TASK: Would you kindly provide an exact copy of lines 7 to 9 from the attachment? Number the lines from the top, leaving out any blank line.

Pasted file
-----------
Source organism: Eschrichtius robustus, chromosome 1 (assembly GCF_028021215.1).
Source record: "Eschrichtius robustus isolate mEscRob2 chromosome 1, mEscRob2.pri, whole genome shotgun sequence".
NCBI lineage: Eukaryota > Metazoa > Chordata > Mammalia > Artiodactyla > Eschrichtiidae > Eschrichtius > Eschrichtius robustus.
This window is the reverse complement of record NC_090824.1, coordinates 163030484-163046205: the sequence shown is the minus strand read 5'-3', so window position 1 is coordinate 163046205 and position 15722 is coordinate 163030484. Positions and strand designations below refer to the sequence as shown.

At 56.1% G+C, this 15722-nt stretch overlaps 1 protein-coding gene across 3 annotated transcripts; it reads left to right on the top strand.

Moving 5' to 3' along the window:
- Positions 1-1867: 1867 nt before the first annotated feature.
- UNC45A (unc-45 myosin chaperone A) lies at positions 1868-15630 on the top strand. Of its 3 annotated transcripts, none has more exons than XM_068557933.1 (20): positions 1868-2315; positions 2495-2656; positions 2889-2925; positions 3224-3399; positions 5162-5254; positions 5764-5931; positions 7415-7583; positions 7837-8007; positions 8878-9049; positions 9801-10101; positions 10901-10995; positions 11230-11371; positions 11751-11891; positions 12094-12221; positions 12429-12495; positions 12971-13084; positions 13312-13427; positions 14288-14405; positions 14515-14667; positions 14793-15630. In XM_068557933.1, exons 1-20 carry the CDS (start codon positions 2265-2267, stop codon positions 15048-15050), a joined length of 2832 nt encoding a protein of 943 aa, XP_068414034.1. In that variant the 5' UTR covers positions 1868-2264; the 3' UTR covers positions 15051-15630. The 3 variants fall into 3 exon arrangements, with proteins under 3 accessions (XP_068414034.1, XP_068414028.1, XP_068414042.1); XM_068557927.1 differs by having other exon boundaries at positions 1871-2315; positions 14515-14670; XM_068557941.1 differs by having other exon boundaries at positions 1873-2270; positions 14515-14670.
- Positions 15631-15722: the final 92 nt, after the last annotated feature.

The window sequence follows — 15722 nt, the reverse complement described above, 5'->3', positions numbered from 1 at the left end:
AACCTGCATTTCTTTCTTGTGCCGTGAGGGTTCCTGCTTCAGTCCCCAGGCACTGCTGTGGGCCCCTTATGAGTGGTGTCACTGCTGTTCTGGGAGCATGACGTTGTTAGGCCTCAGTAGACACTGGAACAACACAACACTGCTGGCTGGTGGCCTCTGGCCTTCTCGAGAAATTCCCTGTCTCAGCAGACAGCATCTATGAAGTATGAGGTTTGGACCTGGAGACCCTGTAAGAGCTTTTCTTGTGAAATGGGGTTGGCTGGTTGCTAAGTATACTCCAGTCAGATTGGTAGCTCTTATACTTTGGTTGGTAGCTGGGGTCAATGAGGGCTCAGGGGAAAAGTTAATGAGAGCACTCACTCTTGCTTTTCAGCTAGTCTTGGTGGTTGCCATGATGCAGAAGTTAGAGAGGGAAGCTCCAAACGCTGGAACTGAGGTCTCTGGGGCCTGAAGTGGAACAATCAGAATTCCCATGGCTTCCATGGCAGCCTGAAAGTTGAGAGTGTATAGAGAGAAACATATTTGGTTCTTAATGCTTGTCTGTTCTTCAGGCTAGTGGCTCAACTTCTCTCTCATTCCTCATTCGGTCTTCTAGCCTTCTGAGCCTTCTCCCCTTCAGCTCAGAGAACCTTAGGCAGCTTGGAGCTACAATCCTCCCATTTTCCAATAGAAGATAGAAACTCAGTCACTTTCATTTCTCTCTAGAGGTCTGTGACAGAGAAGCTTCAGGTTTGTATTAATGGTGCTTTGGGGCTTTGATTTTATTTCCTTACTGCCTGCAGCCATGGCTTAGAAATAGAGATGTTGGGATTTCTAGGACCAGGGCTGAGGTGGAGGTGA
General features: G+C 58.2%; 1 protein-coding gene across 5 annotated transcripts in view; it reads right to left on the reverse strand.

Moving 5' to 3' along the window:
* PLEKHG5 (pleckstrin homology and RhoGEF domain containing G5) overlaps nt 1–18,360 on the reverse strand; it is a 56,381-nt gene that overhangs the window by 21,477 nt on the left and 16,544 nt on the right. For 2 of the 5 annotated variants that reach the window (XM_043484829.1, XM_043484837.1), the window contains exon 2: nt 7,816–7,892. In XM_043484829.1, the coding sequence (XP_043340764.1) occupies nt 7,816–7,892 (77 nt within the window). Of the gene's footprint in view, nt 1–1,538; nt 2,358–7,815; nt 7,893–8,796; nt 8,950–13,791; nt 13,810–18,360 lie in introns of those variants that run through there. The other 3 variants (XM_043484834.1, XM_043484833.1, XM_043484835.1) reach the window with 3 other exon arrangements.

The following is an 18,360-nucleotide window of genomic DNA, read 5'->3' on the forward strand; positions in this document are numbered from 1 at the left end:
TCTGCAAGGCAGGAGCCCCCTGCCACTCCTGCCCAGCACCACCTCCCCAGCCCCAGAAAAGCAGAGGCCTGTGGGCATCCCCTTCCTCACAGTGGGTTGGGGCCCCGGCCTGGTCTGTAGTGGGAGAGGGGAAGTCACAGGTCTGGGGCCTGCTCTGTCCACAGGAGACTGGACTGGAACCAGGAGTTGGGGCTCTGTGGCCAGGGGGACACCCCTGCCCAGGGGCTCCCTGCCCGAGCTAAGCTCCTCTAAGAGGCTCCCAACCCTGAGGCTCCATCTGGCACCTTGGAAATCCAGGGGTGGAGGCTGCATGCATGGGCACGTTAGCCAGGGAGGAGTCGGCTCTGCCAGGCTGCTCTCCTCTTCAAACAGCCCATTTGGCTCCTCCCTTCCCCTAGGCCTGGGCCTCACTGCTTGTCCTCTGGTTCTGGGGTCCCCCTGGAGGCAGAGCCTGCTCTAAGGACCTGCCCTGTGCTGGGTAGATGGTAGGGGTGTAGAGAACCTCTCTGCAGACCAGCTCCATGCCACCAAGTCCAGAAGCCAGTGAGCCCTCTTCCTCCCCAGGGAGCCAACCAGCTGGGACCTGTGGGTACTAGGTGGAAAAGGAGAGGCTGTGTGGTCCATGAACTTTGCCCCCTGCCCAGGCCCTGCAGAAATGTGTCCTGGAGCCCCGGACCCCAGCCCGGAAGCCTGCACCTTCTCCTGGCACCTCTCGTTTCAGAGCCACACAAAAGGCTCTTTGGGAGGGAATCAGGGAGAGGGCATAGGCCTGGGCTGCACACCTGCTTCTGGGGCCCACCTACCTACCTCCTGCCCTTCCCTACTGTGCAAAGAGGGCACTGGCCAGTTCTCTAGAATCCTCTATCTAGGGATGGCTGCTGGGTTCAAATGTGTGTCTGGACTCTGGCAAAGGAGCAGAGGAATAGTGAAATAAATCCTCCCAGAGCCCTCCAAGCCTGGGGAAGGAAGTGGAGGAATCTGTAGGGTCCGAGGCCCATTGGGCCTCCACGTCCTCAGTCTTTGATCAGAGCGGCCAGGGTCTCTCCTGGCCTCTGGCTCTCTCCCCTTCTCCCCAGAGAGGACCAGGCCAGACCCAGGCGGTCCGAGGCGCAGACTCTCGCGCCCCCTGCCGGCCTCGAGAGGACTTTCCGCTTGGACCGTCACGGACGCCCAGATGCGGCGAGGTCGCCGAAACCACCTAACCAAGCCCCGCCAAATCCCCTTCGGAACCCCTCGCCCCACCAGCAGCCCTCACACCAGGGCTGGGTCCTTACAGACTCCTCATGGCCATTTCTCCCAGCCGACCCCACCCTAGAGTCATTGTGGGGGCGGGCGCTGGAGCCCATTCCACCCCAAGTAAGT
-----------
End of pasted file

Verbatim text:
- Positions 1-1867: 1867 nt before the first annotated feature.
- UNC45A (unc-45 myosin chaperone A) lies at positions 1868-15630 on the top strand. Of its 3 annotated transcripts, none has more exons than XM_068557933.1 (20): positions 1868-2315; positions 2495-2656; positions 2889-2925; positions 3224-3399; positions 5162-5254; positions 5764-5931; positions 7415-7583; positions 7837-8007; positions 8878-9049; positions 9801-10101; positions 10901-10995; positions 11230-11371; positions 11751-11891; positions 12094-12221; positions 12429-12495; positions 12971-13084; positions 13312-13427; positions 14288-14405; positions 14515-14667; positions 14793-15630. In XM_068557933.1, exons 1-20 carry the CDS (start codon positions 2265-2267, stop codon positions 15048-15050), a joined length of 2832 nt encoding a protein of 943 aa, XP_068414034.1. In that variant the 5' UTR covers positions 1868-2264; the 3' UTR covers positions 15051-15630. The 3 variants fall into 3 exon arrangements, with proteins under 3 accessions (XP_068414034.1, XP_068414028.1, XP_068414042.1); XM_068557927.1 differs by having other exon boundaries at positions 1871-2315; positions 14515-14670; XM_068557941.1 differs by having other exon boundaries at positions 1873-2270; positions 14515-14670.
- Positions 15631-15722: the final 92 nt, after the last annotated feature.